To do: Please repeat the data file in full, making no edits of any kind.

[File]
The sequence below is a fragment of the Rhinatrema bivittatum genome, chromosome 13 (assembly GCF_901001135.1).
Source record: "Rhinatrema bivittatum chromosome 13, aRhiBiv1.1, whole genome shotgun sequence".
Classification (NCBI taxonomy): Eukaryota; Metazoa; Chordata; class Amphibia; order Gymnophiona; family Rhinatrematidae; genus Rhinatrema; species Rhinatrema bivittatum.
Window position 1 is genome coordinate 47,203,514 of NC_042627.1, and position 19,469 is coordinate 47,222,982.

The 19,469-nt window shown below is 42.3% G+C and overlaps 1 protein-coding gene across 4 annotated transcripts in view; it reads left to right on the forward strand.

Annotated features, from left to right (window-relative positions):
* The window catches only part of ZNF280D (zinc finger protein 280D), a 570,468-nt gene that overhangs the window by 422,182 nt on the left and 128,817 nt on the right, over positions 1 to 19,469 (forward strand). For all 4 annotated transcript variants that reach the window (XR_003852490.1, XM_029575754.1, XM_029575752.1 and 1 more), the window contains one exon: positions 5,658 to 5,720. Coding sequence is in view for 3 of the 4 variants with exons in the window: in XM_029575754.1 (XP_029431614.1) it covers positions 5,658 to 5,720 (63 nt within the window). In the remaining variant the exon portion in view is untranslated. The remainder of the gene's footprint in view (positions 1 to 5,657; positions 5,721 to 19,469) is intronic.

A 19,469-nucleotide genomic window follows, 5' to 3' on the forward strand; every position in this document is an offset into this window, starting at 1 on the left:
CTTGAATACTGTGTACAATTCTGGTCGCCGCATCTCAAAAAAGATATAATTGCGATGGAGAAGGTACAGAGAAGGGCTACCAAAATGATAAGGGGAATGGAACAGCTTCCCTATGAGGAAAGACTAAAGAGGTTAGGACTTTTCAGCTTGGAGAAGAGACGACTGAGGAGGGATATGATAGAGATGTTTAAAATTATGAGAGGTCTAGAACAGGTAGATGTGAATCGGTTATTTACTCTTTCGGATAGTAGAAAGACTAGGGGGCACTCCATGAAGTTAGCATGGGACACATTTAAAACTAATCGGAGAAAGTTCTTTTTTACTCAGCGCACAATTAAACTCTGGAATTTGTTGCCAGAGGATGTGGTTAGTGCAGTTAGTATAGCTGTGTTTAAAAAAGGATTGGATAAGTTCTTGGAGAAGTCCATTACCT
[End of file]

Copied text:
The sequence below is a fragment of the Rhinatrema bivittatum genome, chromosome 13 (assembly GCF_901001135.1).
Source record: "Rhinatrema bivittatum chromosome 13, aRhiBiv1.1, whole genome shotgun sequence".
Classification (NCBI taxonomy): Eukaryota; Metazoa; Chordata; class Amphibia; order Gymnophiona; family Rhinatrematidae; genus Rhinatrema; species Rhinatrema bivittatum.
Window position 1 is genome coordinate 47,203,514 of NC_042627.1, and position 19,469 is coordinate 47,222,982.

The 19,469-nt window shown below is 42.3% G+C and overlaps 1 protein-coding gene across 4 annotated transcripts in view; it reads left to right on the forward strand.

Annotated features, from left to right (window-relative positions):
* The window catches only part of ZNF280D (zinc finger protein 280D), a 570,468-nt gene that overhangs the window by 422,182 nt on the left and 128,817 nt on the right, over positions 1 to 19,469 (forward strand). For all 4 annotated transcript variants that reach the window (XR_003852490.1, XM_029575754.1, XM_029575752.1 and 1 more), the window contains one exon: positions 5,658 to 5,720. Coding sequence is in view for 3 of the 4 variants with exons in the window: in XM_029575754.1 (XP_029431614.1) it covers positions 5,658 to 5,720 (63 nt within the window). In the remaining variant the exon portion in view is untranslated. The remainder of the gene's footprint in view (positions 1 to 5,657; positions 5,721 to 19,469) is intronic.

A 19,469-nucleotide genomic window follows, 5' to 3' on the forward strand; every position in this document is an offset into this window, starting at 1 on the left:
CTTGAATACTGTGTACAATTCTGGTCGCCGCATCTCAAAAAAGATATAATTGCGATGGAGAAGGTACAGAGAAGGGCTACCAAAATGATAAGGGGAATGGAACAGCTTCCCTATGAGGAAAGACTAAAGAGGTTAGGACTTTTCAGCTTGGAGAAGAGACGACTGAGGAGGGATATGATAGAGATGTTTAAAATTATGAGAGGTCTAGAACAGGTAGATGTGAATCGGTTATTTACTCTTTCGGATAGTAGAAAGACTAGGGGGCACTCCATGAAGTTAGCATGGGACACATTTAAAACTAATCGGAGAAAGTTCTTTTTTACTCAGCGCACAATTAAACTCTGGAATTTGTTGCCAGAGGATGTGGTTAGTGCAGTTAGTATAGCTGTGTTTAAAAAAGGATTGGATAAGTTCTTGGAGAAGTCCATTACCT